Over the weekend, I watched Being Elmo, A Puppeteer’s Journey, a documentary about Kevin Clash, the puppeteer responsible for Elmo. A great documentary. You should definitely check it out.
A couple of things struck me about Kevin.
First of all, he always always knew he wanted to be a puppeteer. He was fascinated with puppets from a very early age and he immersed himself in it. He knew all the great puppeteers by heart, like most boys learn basketball or baseball players. He continued to pursue his love of it even in high school, when you know it had to be tough. A young black man in the 70s playing with puppets. Course, he was also voted most likely to be a millionaire by his graduating class. That has to say something about both his drive and his likability.
His parents were so supportive. You have to think that a lot of a kid being able to pursue his or her dreams is related to how much the parents not only allow but encourage the kid. I mean, his parents let him shelve his extra puppets in their bedroom.
And then he went on to work with the god of puppetry, Jim Hensen, who died very suddenly at the young age of 53. But it wasn’t a smooth trip. He actually turned down Jim Hensen when Hensen first asked him to work for him (on Dark Crystal) because he had two series going and he didn’t want to let those people down. Talk about your integrity. Sure, you could argue that he was afraid to lose it all, but I think it was more than that.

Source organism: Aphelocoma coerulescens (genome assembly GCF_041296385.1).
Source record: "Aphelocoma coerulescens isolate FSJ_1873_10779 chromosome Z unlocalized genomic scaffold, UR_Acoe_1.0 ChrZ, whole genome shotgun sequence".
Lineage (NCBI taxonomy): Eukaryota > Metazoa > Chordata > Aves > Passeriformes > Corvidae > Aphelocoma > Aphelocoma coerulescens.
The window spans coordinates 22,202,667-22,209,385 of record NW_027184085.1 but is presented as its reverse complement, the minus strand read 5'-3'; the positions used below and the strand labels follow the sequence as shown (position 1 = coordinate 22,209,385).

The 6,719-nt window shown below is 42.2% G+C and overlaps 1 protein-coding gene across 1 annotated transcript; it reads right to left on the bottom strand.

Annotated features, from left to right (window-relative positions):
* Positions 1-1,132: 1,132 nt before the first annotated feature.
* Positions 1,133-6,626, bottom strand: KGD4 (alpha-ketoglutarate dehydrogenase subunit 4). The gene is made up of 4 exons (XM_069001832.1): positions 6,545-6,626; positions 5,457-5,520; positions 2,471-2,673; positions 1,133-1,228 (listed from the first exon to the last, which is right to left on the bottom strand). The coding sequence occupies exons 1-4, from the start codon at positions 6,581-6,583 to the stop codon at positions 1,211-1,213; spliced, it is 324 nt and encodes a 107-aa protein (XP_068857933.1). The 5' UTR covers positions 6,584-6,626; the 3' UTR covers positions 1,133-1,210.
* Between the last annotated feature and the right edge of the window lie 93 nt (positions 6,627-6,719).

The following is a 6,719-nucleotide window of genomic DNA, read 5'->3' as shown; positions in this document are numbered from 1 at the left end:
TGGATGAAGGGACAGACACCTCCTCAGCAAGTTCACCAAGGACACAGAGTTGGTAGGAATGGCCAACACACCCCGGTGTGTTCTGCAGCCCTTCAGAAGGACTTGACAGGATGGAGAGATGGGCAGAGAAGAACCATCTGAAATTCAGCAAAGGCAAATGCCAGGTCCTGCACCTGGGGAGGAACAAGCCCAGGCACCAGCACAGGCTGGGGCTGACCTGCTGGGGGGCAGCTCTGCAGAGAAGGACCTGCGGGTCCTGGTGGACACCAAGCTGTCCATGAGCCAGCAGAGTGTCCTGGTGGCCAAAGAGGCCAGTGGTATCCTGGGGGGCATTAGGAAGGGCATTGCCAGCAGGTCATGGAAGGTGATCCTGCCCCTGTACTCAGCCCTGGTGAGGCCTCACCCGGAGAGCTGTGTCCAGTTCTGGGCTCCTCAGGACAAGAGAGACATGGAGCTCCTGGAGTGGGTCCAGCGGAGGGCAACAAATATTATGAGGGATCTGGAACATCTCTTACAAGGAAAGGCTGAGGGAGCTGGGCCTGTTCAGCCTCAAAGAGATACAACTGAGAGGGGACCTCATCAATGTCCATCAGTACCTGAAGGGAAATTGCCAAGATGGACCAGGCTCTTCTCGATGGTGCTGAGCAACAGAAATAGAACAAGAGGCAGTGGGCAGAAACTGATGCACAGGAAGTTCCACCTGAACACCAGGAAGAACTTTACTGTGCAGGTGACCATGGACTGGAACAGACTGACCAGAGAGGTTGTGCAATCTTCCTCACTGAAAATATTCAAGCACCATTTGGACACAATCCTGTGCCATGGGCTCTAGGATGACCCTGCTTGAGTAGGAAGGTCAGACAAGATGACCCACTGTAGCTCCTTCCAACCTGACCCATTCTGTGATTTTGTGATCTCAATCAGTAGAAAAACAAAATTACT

And then when he created the character for Elmo, he’d gone back to his parents’ house in Baltimore and watched the kids they had in the daycare they ran. That’s when he came up with the idea that Elmo is all about love. Nothing but love and hug and unqualified acceptance. He tapped into something basic not only in kids but in us all. We want to be the center of love, of others’ worlds. There’s always this little kid inside us wanting nothing but pure love.
Of course, you wonder if the documentary left any dark bits out. Kevin worked so much that he didn’t have much time for his wife and daughter. But nothing darker is hinted at. And from what I saw of Kevin on the screen I’m fully prepared to believe he is such a great guy.
It’s like Nora Ephron ~ the New York Times reported that she was just this really nice, generous person.
I get a little choked up when I hear things like that, that there are people at the top of their creative game, pinnacles in their field, who are also nice people. When I was a kid ~ and still now ~ I wish the world was a place where everything we need to know we learned in kindergarten and all there is is love. And isn’t it great when some little piece of that is affirmed?